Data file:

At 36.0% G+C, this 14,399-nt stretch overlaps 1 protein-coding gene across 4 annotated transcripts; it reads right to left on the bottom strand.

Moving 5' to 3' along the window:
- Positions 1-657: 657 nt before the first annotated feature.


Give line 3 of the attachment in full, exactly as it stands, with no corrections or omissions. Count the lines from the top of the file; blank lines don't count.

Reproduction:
- Positions 1-657: 657 nt before the first annotated feature.